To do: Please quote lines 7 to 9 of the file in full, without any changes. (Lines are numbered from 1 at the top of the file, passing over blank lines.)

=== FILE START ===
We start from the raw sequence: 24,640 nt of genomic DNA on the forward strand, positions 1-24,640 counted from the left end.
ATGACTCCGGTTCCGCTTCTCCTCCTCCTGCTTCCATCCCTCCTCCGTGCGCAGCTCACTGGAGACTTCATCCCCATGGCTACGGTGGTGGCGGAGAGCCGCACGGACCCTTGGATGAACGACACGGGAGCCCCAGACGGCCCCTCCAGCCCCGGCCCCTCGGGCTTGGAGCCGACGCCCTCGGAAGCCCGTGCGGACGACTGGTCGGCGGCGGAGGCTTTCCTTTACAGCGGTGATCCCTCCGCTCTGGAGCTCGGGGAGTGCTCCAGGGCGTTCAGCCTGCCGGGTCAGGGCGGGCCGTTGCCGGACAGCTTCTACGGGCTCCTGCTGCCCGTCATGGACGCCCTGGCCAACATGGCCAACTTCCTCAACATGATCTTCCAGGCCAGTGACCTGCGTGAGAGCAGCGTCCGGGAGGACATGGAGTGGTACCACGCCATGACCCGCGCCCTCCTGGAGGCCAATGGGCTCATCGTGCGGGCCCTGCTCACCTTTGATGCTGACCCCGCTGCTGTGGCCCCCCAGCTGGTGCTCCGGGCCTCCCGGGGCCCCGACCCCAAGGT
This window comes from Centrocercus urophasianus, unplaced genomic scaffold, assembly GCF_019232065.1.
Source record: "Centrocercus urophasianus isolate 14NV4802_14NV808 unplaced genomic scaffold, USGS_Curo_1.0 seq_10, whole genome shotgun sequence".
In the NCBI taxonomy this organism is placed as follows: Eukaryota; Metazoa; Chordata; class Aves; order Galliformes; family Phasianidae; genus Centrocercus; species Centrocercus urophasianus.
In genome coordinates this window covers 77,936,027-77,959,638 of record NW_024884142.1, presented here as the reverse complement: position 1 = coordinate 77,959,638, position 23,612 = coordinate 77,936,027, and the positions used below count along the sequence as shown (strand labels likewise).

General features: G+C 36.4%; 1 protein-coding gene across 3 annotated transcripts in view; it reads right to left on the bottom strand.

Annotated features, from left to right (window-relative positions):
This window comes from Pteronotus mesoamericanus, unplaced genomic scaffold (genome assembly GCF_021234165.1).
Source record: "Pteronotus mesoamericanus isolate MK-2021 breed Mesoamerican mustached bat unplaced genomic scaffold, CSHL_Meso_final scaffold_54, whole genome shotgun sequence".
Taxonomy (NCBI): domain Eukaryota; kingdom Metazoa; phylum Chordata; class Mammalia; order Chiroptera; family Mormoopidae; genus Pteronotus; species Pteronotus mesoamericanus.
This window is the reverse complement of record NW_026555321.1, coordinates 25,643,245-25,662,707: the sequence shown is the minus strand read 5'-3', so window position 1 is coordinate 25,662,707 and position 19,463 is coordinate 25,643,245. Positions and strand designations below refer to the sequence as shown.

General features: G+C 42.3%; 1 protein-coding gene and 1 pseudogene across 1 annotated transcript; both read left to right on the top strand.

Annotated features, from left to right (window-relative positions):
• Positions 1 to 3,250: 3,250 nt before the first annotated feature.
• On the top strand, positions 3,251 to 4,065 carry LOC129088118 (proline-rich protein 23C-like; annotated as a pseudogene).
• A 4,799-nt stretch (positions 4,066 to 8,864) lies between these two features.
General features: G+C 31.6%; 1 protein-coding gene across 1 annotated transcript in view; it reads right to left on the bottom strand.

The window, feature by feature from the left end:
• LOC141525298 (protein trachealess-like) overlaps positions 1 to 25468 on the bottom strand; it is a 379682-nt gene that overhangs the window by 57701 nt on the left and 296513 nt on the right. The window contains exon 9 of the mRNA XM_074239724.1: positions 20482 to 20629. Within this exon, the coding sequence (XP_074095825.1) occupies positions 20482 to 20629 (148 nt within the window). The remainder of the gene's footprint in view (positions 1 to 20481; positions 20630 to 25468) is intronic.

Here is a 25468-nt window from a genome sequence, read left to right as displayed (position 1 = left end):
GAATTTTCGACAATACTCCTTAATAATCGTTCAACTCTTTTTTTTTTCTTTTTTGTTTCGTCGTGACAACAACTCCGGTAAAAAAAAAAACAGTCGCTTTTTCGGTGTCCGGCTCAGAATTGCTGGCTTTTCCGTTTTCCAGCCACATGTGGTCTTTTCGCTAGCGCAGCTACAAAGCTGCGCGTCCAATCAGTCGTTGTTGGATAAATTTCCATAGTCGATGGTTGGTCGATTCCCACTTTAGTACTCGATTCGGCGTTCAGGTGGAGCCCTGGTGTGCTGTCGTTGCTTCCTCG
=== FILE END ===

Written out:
General features: G+C 36.4%; 1 protein-coding gene across 3 annotated transcripts in view; it reads right to left on the bottom strand.

Annotated features, from left to right (window-relative positions):
This window comes from Pteronotus mesoamericanus, unplaced genomic scaffold (genome assembly GCF_021234165.1).